Psalms — striking the chords of a musical instrument
Hymn — a song of praise
Songs — an ode or a song that is spiritual in nature
Third, the Word of Christ is to be the central focus of the church. Is this the word revealed by Christ or the word revealed about Christ? Probably both. Jesus is both author and subject of divine revelation (Heb. 1:2). God breathed out all of Scripture that His church may be “throughly furnished unto all good works” (2 Tim. 3:16–17). It is all profitable, and it all points to Christ (John 5:39). His life, His mission, His death and resurrection, His reign and His will are the foundation of the church (1 Tim. 3:16).
Paul exhorts us to make this message centered on Christ feel at home. God’s people, both individually and collectively, must give the Word of Christ ample room and free reign in the homes of our hearts. To “dwell … richly” does not convey the idea of hosting a guest only in certain rooms because we are embarrassed by the mess everywhere else! The revelation of Jesus Christ must inhabit every square inch of our lives.
How does this take place in the life of a church? Pastors are to enrich the congregation with an abundant supply of Christ-centered Bible exposition. Charles Spurgeon, the “Prince of Preachers,” stated it so succinctly: “Let your sermons be full of Christ — from beginning to end crammed full of the Gospel.” Preaching Christ is totally sufficient for the spiritual growth of the church. Paul has given us an example of this Christ-exalting approach in the first two chapters of Colossians. As the Word of Christ is preeminent in the ministry of the church, it becomes a mutual source of joy for the church and the glue that holds the community together. By growing in this knowledge of Christ and being faithfully warned about false teaching, we will develop a spirit of discernment. God’s Word enables us to detect teaching that is infiltrating and disrupting the congregation (Col. 2:8).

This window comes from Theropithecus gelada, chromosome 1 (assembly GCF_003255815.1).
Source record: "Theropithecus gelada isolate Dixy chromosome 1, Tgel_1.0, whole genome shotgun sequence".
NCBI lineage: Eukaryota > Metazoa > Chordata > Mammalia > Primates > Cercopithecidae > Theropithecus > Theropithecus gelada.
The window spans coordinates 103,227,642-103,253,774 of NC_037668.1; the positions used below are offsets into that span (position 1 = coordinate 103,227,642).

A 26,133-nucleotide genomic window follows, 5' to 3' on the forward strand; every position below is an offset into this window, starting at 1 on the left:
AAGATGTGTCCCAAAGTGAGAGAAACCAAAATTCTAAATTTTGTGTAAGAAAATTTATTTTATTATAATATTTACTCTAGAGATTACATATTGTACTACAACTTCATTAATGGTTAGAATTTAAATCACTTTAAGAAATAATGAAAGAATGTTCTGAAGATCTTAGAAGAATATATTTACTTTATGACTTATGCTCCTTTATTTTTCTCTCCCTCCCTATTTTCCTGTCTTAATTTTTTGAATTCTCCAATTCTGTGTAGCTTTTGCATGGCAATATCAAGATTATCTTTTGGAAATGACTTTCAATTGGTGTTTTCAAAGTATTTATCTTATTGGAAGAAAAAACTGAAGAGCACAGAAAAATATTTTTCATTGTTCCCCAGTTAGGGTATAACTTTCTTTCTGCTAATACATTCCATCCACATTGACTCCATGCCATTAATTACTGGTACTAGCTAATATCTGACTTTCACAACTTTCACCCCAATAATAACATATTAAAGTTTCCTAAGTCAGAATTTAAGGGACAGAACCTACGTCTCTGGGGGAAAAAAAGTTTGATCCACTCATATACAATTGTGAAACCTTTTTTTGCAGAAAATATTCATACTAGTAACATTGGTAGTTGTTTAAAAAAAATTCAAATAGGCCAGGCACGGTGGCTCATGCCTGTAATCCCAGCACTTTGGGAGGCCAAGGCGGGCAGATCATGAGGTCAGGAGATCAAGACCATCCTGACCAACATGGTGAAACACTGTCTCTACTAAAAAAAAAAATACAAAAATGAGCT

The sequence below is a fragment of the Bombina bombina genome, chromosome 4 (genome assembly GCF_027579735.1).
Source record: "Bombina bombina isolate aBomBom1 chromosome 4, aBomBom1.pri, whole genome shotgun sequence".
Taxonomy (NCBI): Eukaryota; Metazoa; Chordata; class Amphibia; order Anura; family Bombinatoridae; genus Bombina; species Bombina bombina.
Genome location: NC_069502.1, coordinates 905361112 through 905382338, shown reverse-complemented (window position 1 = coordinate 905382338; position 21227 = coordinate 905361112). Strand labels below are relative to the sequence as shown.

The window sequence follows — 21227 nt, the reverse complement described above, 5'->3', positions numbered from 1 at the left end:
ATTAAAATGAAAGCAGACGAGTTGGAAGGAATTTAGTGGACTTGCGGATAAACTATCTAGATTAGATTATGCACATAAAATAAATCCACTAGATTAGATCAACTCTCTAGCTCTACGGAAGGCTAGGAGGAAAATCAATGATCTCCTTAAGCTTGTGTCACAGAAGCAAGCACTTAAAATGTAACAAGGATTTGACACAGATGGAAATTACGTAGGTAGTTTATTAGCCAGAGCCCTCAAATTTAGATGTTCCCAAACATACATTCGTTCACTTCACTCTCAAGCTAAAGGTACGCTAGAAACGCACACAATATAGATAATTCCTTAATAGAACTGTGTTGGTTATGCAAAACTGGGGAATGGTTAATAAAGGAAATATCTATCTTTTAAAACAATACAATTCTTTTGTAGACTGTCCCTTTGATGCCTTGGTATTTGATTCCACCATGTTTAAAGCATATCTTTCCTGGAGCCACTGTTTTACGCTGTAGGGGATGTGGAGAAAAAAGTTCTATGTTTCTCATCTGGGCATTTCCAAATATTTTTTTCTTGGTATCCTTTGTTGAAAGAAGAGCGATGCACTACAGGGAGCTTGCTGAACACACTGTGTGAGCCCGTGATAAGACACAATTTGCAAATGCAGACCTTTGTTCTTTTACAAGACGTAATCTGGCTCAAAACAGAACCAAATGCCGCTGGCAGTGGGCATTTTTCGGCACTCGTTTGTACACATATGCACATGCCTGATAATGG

Instruction and admonition are not the responsibility of a pastor alone, however. We are to enrich one another through Christ-centered congregational singing. Music is a means for the message of Christ to take deeper root in the community. These types of songs include psalms, hymns and spiritual songs (3:16). It is difficult to be dogmatic as to the exact kinds of songs these include, but it can be said in general that they are songs of Scripture (psalms), songs of praise to Christ (hymns), and songs of personal experience and testimony (spiritual songs). The direction of the congregation’s singing is towards “one another” and “to the Lord.” This makes singing both prophecy and worship. Music becomes a form of prophetic communication when believers are engaged in singing truth to one another. “Nothing else teaches and admonishes others as well as the heartfelt, enthusiastic singing that comes from those who know personally what grace means.” Music becomes a form of worship when the singing is a heartfelt expression of adoration and gratitude for the grace of Christ. Through both avenues, speaking and singing, oneness in Christ is cultivated in the community.